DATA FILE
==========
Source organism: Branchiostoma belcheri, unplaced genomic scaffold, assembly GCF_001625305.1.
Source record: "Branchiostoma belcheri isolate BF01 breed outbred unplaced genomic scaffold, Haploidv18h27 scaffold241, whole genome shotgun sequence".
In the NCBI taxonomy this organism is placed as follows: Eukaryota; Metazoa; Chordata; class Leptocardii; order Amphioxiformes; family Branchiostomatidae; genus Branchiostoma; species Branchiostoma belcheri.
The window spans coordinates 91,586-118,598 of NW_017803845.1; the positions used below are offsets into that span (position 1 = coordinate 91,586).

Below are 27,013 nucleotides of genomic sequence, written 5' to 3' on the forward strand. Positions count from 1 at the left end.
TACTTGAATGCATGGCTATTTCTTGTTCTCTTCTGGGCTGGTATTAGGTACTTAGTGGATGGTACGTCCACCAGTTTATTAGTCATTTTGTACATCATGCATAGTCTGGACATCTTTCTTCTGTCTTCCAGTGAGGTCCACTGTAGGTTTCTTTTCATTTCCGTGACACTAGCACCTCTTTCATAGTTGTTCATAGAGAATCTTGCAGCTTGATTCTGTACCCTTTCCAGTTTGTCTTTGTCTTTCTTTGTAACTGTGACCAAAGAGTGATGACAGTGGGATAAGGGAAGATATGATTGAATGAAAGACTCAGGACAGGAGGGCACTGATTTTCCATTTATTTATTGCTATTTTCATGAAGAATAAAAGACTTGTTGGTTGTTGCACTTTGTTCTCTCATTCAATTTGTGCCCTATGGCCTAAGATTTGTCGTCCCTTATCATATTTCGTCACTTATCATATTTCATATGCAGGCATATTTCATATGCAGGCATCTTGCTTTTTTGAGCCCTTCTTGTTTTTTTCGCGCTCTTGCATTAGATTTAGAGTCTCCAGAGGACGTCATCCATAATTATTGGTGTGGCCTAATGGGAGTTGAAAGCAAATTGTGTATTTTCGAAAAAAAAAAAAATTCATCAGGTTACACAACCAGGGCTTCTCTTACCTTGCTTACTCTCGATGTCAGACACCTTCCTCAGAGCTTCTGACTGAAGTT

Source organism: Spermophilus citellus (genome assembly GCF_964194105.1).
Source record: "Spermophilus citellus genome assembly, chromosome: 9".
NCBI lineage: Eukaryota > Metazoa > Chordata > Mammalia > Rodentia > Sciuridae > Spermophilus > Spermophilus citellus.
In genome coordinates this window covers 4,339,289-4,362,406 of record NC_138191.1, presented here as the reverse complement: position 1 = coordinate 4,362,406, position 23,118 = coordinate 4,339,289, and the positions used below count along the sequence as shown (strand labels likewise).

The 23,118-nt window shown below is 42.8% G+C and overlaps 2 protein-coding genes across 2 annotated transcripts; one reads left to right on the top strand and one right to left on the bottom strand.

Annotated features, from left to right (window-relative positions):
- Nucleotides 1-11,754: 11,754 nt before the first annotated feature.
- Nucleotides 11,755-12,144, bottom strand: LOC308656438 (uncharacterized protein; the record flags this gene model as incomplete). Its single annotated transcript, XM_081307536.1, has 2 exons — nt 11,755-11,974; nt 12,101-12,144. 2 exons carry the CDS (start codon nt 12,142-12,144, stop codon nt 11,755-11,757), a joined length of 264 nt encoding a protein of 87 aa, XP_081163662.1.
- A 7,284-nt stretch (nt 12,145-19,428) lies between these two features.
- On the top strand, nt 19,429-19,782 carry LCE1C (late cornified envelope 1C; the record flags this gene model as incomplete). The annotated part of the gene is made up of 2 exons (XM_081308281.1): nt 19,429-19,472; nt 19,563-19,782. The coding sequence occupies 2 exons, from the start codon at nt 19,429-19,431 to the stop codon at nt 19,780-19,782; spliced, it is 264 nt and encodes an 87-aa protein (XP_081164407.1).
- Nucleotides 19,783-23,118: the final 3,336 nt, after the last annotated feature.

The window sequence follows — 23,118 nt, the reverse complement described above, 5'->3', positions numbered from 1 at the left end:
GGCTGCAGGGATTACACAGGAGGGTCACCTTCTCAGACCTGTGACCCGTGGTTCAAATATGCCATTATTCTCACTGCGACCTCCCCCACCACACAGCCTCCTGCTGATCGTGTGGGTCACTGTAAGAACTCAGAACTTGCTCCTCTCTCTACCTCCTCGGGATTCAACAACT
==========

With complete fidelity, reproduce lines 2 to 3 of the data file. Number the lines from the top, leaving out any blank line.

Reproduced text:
Source record: "Branchiostoma belcheri isolate BF01 breed outbred unplaced genomic scaffold, Haploidv18h27 scaffold241, whole genome shotgun sequence".
In the NCBI taxonomy this organism is placed as follows: Eukaryota; Metazoa; Chordata; class Leptocardii; order Amphioxiformes; family Branchiostomatidae; genus Branchiostoma; species Branchiostoma belcheri.